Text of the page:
How Do You Boost Trichome Production in Your Cannabis Plants?
Are you prepared to take your cannabis plants to the next level? An effective way to do this is to maximize the trichome production of your crop to yield an improved level of terpenes and cannabinoids.
What are trichomes?
Trichomes are the true essence of cannabis plants. They contain the essential compounds in the cannabis buds: terpenes and cannabinoids. This means that, without them, cannabis products will be tasteless and have little or no therapeutic and psychoactive benefits.
A quick look at a cannabis bud under a microscope will show you thousands of mushroom-like structures extending from the surface of the buds. Trichomes were nicknamed “mushrooms” due to their bulbous tips. The terpenes and cannabinoids of the cannabis plants are housed within these bulbous tips. Trichomes are important to the survival of cannabis plants as they serve as barriers against pests and pathogens.
Scientists have discovered that the best way to boost or substantially improve the production of trichomes is by leveraging their protective nature. This cannot be done in a day or a week; it is a continuous process that begins during the vegetative phases of the plant. Growers make simple changes to the plant as it develops into a mature plant to help it attain its full trichome potential.
Stress is important.
The weird aspect of boosting trichome production is that it induces stress in the plant. Stress is a highly vital principle that triggers the production of more trichomes.
This type of stress has been described as “good stress.” In the process of boosting trichome production, care must be taken to ensure that the plant’s wellbeing is not endangered. Bad stress could limit the plant’s growth and, in extreme cases, result in fatalities.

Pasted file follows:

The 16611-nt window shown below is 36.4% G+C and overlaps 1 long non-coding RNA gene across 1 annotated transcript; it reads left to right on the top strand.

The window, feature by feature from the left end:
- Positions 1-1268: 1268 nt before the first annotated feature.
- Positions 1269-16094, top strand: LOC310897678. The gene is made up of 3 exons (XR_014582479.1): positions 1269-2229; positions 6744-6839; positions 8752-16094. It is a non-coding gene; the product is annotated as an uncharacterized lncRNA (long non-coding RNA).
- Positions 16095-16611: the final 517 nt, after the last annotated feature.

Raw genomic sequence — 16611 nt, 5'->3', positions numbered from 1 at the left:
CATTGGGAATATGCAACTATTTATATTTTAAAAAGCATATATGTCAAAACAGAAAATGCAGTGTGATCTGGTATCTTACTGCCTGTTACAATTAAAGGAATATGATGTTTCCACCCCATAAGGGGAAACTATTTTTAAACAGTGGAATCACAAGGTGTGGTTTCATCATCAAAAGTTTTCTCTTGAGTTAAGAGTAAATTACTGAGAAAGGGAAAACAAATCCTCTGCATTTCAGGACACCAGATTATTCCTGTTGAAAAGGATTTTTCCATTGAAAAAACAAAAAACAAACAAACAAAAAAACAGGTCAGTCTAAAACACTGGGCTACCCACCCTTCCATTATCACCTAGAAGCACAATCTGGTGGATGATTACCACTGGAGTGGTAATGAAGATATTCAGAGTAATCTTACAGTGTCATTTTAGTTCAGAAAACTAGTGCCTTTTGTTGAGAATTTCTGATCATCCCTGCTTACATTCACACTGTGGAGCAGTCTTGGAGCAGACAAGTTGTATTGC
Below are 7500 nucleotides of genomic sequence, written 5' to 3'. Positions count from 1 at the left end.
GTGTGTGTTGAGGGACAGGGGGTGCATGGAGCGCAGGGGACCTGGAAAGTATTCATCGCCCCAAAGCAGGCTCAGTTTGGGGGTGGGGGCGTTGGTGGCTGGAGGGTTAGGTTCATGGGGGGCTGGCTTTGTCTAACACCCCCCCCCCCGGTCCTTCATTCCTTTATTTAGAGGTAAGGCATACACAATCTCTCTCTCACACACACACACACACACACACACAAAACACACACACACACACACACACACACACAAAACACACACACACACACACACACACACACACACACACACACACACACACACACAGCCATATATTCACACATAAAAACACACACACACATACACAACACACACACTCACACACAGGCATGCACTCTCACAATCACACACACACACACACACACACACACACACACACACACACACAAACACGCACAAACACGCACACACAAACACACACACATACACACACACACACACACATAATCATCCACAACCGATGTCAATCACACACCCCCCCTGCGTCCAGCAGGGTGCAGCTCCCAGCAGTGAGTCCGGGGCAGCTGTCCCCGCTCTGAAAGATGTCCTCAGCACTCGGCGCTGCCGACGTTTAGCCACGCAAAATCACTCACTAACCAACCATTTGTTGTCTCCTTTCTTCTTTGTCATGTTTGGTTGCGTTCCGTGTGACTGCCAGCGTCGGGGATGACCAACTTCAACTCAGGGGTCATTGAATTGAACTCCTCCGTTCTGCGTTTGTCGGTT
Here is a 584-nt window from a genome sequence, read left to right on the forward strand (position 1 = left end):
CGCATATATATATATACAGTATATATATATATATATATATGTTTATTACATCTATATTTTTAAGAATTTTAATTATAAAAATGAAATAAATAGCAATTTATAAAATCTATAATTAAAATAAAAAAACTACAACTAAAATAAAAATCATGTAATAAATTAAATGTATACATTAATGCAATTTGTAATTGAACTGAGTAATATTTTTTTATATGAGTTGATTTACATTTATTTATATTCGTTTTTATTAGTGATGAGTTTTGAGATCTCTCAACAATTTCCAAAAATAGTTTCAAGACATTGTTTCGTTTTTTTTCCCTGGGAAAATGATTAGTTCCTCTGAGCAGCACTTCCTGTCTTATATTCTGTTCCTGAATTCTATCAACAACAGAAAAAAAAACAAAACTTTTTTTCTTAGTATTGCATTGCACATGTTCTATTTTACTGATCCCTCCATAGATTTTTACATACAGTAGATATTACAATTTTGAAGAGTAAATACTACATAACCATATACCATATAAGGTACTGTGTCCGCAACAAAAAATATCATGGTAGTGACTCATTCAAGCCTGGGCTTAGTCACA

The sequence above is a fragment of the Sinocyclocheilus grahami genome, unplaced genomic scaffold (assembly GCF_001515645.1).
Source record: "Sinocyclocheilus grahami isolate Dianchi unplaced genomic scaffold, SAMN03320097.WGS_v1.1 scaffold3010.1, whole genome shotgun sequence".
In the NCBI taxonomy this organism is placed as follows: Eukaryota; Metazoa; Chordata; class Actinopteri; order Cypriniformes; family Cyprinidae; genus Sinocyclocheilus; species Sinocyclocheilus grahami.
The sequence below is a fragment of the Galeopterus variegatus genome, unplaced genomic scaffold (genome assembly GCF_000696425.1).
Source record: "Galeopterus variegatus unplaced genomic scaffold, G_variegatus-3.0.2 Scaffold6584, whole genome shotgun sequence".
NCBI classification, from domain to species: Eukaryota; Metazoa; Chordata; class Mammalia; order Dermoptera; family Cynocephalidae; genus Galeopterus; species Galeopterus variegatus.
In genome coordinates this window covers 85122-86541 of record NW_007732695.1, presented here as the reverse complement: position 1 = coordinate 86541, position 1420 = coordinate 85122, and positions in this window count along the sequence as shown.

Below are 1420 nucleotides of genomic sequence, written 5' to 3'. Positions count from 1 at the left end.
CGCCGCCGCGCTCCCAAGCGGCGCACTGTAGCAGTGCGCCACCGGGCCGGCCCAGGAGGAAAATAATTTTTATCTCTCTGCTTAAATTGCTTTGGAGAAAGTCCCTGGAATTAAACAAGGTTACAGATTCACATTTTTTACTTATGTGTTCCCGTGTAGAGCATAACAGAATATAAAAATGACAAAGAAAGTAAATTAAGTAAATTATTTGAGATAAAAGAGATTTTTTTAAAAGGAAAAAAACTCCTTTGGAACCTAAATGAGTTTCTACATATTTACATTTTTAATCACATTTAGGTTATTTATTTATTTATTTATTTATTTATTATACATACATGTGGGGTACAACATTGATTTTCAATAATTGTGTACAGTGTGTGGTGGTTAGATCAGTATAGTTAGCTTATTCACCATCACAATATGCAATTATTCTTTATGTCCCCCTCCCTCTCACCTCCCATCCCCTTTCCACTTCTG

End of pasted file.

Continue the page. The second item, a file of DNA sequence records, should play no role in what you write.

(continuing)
Inducing this good stress in the plant is a way of stimulating the plant’s biological defense. This way, the plant produces more trichomes to fight the danger, resulting in increased cannabinoid and terpene production. Experienced growers have learned to subject these plants to controlled stressful conditions. This is usually done during the vegetative through the flowering phase. This gentle infliction of stress ensures the plant’s self-defense mechanism is activated on time.
The Process of Boosting Trichome Production
Stress is inflicted on the plants in the vegetative phase. Although the young plants are still too young to produce trichomes, the imposed stress helps the plant build up a good structure and stability to withstand future pressure. The pressure at this stage is more or less to make the plant stronger.
There are two techniques to stress-train a young sapling. This includes high-stress training (HST) and low-stress training (LST).
HST employs tougher methods to inflict pain on the plant. It mainly involves cutting or breaking off a stem after the plants develop nodes. On the other hand, LST is a less aggressive form of manipulating plants into the required shape. It involves gently bending the plant without applying excess pressure.